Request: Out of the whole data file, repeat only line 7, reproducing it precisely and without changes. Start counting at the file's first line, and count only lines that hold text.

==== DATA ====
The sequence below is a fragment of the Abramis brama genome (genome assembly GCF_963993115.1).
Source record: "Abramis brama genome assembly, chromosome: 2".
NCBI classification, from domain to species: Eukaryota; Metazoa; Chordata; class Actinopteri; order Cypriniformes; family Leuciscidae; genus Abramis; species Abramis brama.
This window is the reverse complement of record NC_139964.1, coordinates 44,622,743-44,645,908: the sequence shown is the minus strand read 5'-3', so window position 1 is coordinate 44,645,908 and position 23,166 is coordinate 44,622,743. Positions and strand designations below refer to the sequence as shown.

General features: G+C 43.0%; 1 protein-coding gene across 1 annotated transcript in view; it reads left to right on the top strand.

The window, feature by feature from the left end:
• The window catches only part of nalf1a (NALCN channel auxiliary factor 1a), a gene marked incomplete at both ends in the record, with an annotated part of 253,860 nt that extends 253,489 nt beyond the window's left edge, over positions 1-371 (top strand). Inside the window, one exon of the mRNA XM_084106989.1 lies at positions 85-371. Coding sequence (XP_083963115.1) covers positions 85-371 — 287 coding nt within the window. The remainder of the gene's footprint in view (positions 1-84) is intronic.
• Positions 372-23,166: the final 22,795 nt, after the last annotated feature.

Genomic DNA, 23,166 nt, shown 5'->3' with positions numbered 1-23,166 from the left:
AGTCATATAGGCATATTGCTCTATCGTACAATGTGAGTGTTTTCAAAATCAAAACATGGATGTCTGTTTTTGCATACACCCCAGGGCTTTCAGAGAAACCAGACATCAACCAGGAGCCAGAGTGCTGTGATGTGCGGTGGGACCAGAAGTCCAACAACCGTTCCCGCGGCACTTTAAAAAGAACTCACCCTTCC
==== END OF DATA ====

• The window catches only part of nalf1a (NALCN channel auxiliary factor 1a), a gene marked incomplete at both ends in the record, with an annotated part of 253,860 nt that extends 253,489 nt beyond the window's left edge, over positions 1-371 (top strand). Inside the window, one exon of the mRNA XM_084106989.1 lies at positions 85-371. Coding sequence (XP_083963115.1) covers positions 85-371 — 287 coding nt within the window. The remainder of the gene's footprint in view (positions 1-84) is intronic.